As a combination of the personal effort of Curtiss Monroe plus as part of RCS
commitment to the retail
community, a complete set of OPOS control objects have been developed for public
use. These are referred to as the "Common Control Objects."
- All OPOS devices are supported.
- An additional COM object declares all of the OPOS numeric constants.
- ATL-based, using dual interfaces so that the app can access them via IDispatch or COM
interfaces (of the form IOPOSCashDrawer_1_9, etc).
Releases through 1.11: Built using Microsoft Visual C++ 6.0, Service Pack 6.
- For Releases beginning 1.12: Built using Microsoft Visual
- Backward compatible with all releases of service objects. This means that they check for older SOs, and return the proper errors to the app if it
accesses unsupported properties or methods.
They have been tested with several major hardware vendors' Service Objects,
and this release addresses the known defects at the time of release.
- Event firing logic supports well-behaved service objects that fire events from the
thread that created the control, plus other service objects that fire them from other
- Self-contained, requiring only standard OS DLLs.
Specifically, they do not require MFC or ATL DLLs.
- For Releases through
1.11: Both MBCS and Unicode versions have been built and given limited testing. At this
time, only the MBCS versions are being posted.
- For Releases
beginning 1.12: Only the Unicode versions are built and posted.
- Source code for all control objects and the constants COM object is available.
- For future additions, it is easy to add new control objects or update old ones.
A custom generator was developed that reads a data file for each control to be built.
To add properties or methods, the procedure is update the data files, regenerate, and build the resulting projects.
- Beginning with Release 1.8, a set of debug CCOs provides enhanced tracing
of method calls, property gets/sets, and event firing.
How to Use the CCOs
- Download and install a recent version of the CCO runtime install file from
the CCO Current Version page.
- Use the CCOs in your application, just as you would with any other COM
- Visual Basic 6: Select the menu item Project / References, and check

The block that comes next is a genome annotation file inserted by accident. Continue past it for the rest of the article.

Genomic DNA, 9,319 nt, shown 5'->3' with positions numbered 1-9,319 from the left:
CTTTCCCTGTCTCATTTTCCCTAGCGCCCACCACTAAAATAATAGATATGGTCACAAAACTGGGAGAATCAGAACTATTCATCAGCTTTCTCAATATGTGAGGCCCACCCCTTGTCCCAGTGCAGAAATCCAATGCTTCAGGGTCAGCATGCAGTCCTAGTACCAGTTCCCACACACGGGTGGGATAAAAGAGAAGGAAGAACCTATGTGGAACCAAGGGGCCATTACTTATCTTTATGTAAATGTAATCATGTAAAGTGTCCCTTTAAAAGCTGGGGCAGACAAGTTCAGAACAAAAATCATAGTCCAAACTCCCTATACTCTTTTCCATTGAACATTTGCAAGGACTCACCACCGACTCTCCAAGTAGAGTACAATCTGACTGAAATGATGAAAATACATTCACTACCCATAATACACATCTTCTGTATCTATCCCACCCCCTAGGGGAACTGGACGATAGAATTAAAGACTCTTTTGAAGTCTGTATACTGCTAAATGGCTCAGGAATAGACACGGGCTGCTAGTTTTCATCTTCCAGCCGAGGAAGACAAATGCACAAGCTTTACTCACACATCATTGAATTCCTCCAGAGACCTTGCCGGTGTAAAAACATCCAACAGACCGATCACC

the "OPOS xxx Control"s that you need. Then create and use an
instance of the control. For example, to use the Line Display, you can
add the line
Dim WithEvents LD As OPOSLineDisplay
in the general declarations, then add
Set LD = New OPOSLineDisplay
rc = LD.Open("MyLineDisplay")
within the form's code.
- Visual C++ 6, using MFC: Select the menu item Project / Add to Project
/ Components. Select the needed "OPOS xxx Control" from the
Registered ActiveX Controls folder. Insert the component, and repeat
this procedure for other OPOS device types.
Now, the simplest approach is to place an instance of the control on a
dialog, then use the ClassWizard to assign a member variable to this
instance, and to assign event handling functions to it.
Somewhat more challenging is to create the instance programmatically and
hook up event handlers for it.
- If you wish to use the OPOS constants, then you may find the OPOS Constant
library helpful. To use it from VB or VC:
- Visual Basic 6: Select the menu item Project / References, and check "OPOS 1.x Constants".
- Visual C++: Add the line
#import "path\Opos_Constants.dll" no_namespace
to a source file, replacing path with the installed location of the file (or putting this location in the Include section under the Directories tab of the Tools / Options menu).
Availability and Future
- Curtiss intends to maintain the control objects, and post corrections plus
new releases at this site as needed, for as long as he is affiliated with
- In order to supply control objects for new devices, the writers of
new device chapters may be requested to prepare the approximately 2-page data file
used to define some of the key attributes of the device to the generator.
Please maintain and respect personal and company references and copyrights in the source code and